One way of looking at a copyeditor’s job is that we find errors in text and correct them. But we can become so focused on finding what’s wrong that we don’t always notice the things that are right, the resources we have that make our jobs easier, and the people who help make copyediting a viable and enjoyable career.
So here, in the spirit of tomorrow’s holiday, are seven things for both in-house and freelancer copyeditors to be thankful for.
The Big Style Guides
Whatever your go-to source — The Chicago Manual of Style, the AP Stylebook, the APA Publication Manual, or some other book — these style guides help us remain consistent from one project to the next. Following one of these style guides means that we don’t have to start from scratch which each new project, and that our house style guides can be merely supplements, not records of every aspect of grammar, usage, and formatting. The big style guides are invaluable tools for copyeditors, yet they wouldn’t exist without the passion and efforts of the editors and researchers who put them together. For their hard work, we should be grateful.
Laptop Computers and the Internet
Digital technology has become so ubiquitous that it’s easy to take it for granted. But the next time you’re editing a 250-page document from a coffee shop without lugging around half a ream of paper and a fistful of pens, or the next time you’re getting paid to work from your dining room table, couch, or bed, maybe with a fuzzy friend curled up beside you, take a moment acknowledge how technology has simplified our jobs and made our lives easier. Thirty years ago, that wasn’t even possible.
Find and Replace
This particular bit of technology has removed some of the tedium from copyediting work. With it, double-spaces after punctuation, words that are spelled inconsistently throughout a text, and many other problems that can run through an entire manuscript can be corrected in a matter of minutes rather than in the costly hours it would take to hunt them down by hand.
Clients Who Pay Quickly
Most freelance copyeditors have a horror story or four about clients who are quick with the contracts but slow on the remuneration — or who simply never pay at all. But most clients understand that there’s nothing controversial about saying that you should get paid for your work. The best ones recognize your value and get the checks out on time, or even early. When that happens, it is definitely something to be thankful for, so make sure you thank them.
Writers Who Create Their Own Convention Sheets
In my experience, writers who meticulously record their choices are rare, but when you do find them, think about what it means that they’re taking the extra step of creating a convention sheet. It means they value accuracy and consistency in their work, the very thing you are hired to protect. And it means they have made an effort to make your job easier.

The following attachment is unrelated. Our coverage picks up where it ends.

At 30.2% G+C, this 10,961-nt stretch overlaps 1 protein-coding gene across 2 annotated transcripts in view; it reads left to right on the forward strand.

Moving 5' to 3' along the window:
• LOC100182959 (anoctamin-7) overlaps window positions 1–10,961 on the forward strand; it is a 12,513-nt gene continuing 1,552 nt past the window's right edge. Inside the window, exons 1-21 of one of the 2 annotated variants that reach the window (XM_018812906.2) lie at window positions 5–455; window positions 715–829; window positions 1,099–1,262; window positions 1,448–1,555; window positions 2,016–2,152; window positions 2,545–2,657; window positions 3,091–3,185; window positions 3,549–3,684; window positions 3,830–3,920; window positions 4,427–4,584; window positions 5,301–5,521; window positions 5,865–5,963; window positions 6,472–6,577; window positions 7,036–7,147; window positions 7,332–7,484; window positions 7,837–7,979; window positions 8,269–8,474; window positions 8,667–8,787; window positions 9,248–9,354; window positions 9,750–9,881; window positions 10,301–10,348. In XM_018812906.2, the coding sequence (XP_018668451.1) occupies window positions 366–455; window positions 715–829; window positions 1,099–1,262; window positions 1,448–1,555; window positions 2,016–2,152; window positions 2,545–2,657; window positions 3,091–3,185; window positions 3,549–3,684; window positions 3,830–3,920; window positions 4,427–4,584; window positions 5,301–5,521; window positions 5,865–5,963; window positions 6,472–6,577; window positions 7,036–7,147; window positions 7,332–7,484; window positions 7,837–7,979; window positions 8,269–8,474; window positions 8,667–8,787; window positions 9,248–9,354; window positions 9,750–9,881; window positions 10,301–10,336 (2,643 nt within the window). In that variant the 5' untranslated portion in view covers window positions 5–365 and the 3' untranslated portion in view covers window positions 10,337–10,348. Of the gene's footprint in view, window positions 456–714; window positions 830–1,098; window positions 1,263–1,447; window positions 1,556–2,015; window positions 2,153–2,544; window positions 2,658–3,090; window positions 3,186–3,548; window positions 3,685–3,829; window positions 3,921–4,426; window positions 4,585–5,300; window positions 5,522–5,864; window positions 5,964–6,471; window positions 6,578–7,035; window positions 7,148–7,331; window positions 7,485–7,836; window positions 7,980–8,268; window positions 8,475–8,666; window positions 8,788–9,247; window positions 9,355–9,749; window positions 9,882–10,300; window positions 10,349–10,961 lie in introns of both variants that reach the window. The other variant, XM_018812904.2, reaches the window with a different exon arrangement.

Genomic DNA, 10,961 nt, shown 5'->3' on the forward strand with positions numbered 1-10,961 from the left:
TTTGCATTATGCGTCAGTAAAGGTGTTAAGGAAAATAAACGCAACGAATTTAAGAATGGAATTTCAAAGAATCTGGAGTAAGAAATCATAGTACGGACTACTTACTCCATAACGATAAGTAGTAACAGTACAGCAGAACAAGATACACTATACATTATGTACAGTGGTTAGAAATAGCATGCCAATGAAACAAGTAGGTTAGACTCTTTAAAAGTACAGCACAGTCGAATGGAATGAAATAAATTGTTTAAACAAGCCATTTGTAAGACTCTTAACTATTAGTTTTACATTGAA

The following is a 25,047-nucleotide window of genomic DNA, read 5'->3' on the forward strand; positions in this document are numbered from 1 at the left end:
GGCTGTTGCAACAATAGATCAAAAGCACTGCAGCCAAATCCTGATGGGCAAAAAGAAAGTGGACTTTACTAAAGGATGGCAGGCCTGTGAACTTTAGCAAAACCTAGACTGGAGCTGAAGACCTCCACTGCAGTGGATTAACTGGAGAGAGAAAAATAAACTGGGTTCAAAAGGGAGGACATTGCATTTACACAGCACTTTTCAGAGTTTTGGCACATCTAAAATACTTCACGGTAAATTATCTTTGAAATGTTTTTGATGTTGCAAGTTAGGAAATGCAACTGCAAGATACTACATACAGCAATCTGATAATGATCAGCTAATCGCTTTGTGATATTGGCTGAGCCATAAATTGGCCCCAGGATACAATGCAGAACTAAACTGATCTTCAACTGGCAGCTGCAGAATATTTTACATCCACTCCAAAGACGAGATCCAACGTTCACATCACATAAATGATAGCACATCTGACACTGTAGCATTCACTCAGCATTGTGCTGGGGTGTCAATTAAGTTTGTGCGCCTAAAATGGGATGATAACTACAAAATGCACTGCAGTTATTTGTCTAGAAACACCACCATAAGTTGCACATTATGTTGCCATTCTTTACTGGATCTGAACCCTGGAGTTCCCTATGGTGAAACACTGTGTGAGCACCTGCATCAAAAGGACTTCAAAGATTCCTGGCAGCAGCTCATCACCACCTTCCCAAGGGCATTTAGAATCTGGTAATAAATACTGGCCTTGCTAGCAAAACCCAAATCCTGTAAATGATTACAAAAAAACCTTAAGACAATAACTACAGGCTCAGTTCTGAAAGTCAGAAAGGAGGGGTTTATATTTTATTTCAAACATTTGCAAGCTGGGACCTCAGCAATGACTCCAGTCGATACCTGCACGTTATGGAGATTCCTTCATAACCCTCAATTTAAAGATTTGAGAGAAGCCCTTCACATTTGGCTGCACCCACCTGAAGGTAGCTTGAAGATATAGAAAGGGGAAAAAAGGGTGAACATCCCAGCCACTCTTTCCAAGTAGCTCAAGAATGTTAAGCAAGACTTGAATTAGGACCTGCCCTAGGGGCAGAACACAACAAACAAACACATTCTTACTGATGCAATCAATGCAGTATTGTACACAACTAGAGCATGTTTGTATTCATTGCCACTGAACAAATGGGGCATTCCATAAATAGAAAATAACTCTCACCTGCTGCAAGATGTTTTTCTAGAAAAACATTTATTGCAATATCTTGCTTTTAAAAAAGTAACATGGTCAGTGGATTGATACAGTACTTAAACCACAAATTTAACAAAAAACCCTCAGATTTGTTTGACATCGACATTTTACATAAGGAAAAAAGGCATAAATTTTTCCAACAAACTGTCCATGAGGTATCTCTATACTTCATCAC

For your work, it means you can hit the ground running from word one, severely shortening the time it might otherwise take to familiarize yourself with the text. And it means spending less time making small decisions so you can concentrate and the larger issues of the text.
Copyediting can be a solitary and sometimes lonely pursuit. But social media (especially, I think, Twitter) has made it easier for us wordmongers and logophiles to find one another and be part of a larger copyediting community. Through that online community, we not only find the shared joy and commiseration of others who understand our daily struggles, but we improve ourselves professionally through Twitter chats (like #ACESchat and #EFAchat), meetups, and the opportunity to ask any editorial question at any time and nearly always get multiple viewpoints from people who care about the answer.
It’s easy to make fun of social media as a distracting outlet for frivolity and rage in equal measure. But, at least for me, social media is where I find the copyediting community that reminds me why I do what I do, and helps me get through the day. Which leads me to the thing I am most grateful for:
I don’t know if it’s the same for bakers, baristas, or bureaucrats, but the copyeditors I know — whom I mostly know through social media — are Good People. They’re friendly, helpful, and supportive, and they help me keep my perspective. What’s more, they remind me every day that I’m in the right place.
And that “they” probably includes you. So thank you for being there, and thank you for reading.
What else are you thankful for in your career?